Stretch & Tone is a low-key way to target and challenge specific muscle groups.

Health & Fitness

Class Review: Stretch & Tone

This Klyde Warren Park class combines core-building exercises and deep stretching movements.

It’s easy to fall into a workout rut, dreading that date with cold barbells and stale scenery. Stretch & Tone, held at Klyde Warren Park’s Muse Family Performance Pavilion, is the antidote. Infused with dancer-approved exercises that build core strength and define major muscle groups, the class works your body in ways typical weight machines won’t. Hit up this class at 7 p.m. Wednesdays.

The Class: Don’t expect to get drenched in sweat during this muscle-sculpting session. Stretch & Tone gives the right amount of burn while intermittent stretches and deep breathing help eliminate the weekday’s stress.

The Appeal: If you’re looking for a low-key way to target and challenge muscles, this is the perfect class for you. Since it’s not cardio-focused, this dynamic workout doesn’t leave you overworked and tired. This dance-inspired class is designed to increase overall strength, balance, and flexibility—all while listening to pop hits. The view isn’t bad either, as the class takes place in the middle of the park.

The Instructor: Kayah Franklin was fiery and fierce in her lavender, long-sleeved Dri-FIT top. She’s been a Dallas Black Dance Theater company member for five seasons and recently received her certification to teach barre and cycling classes. Through Stretch & Tone, Franklin combines the body shaping benefits of barre-style dance toning with regular exercises. She made holding squats bearable, sharing funny anecdotes (including one where she dreamt she recorded her first record label single).

Who’s There: Around 20 people ranging in tone and flexibility filled the platform. Some were workout class newbies and others were regulars.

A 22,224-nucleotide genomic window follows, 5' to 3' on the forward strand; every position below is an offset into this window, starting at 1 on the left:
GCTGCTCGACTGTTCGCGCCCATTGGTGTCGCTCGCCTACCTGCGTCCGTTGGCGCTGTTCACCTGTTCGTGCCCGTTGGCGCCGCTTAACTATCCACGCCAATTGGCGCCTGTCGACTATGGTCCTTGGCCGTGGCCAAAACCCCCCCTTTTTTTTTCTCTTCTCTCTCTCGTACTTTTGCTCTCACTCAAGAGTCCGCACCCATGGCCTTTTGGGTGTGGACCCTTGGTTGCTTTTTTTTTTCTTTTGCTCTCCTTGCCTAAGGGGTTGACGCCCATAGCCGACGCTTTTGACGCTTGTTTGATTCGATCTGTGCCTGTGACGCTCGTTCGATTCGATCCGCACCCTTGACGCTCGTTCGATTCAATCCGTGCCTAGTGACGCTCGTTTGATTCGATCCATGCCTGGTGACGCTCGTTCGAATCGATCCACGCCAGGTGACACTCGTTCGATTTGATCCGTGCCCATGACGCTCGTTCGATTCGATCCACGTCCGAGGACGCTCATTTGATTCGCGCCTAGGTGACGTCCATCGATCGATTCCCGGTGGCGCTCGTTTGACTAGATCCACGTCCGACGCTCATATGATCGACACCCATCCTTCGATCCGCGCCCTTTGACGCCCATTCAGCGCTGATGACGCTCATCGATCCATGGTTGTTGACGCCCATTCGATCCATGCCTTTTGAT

How It Went: As we arrived, we grabbed a complimentary yoga mat. The class started with some deep breathing and stretching exercises. After working through muscle tension, we began a squat circuit with some core-activating and balance-perfecting knee-ups mixed in. We worked our abs by holding a plank for what might’ve been two minutes. (But Franklin made it feel like nothing with her constant encouragement.) To mix it up, we briskly walked in a circle around the platform, while pulsing our arms up and out to the side and then performing a lat pulldown motion. Next, we propped on our side with our hips stacked, working the tush and outer side of our upper thighs. With toes pointed, we lifted our legs up and down to the beat of “My Humps.” Finishing up, we did some hip raises and additional stretching to relax our freshly tightened muscles.

The Aftermath: I left the class completely relaxed, and my muscles received a good dose of action while being stretched and soothed between exercises. The next morning, I was a little sore, but it was nothing compared to what heavy weightlifting usually leaves behind.

Loved: A frequent workoutaholic, I liked that this class had different elements for everyone. If you never work out, it starts to build key muscle groups. And if you’re more experienced, it targets and tones specialized muscles in a different way than most mainstream weightlifting workouts.

Difficulty Level: You might read “dance-inspired” in the description, but no dance experience is required. This class suits nearly everyone’s limits.

Emily Esleck is a D Magazine intern.

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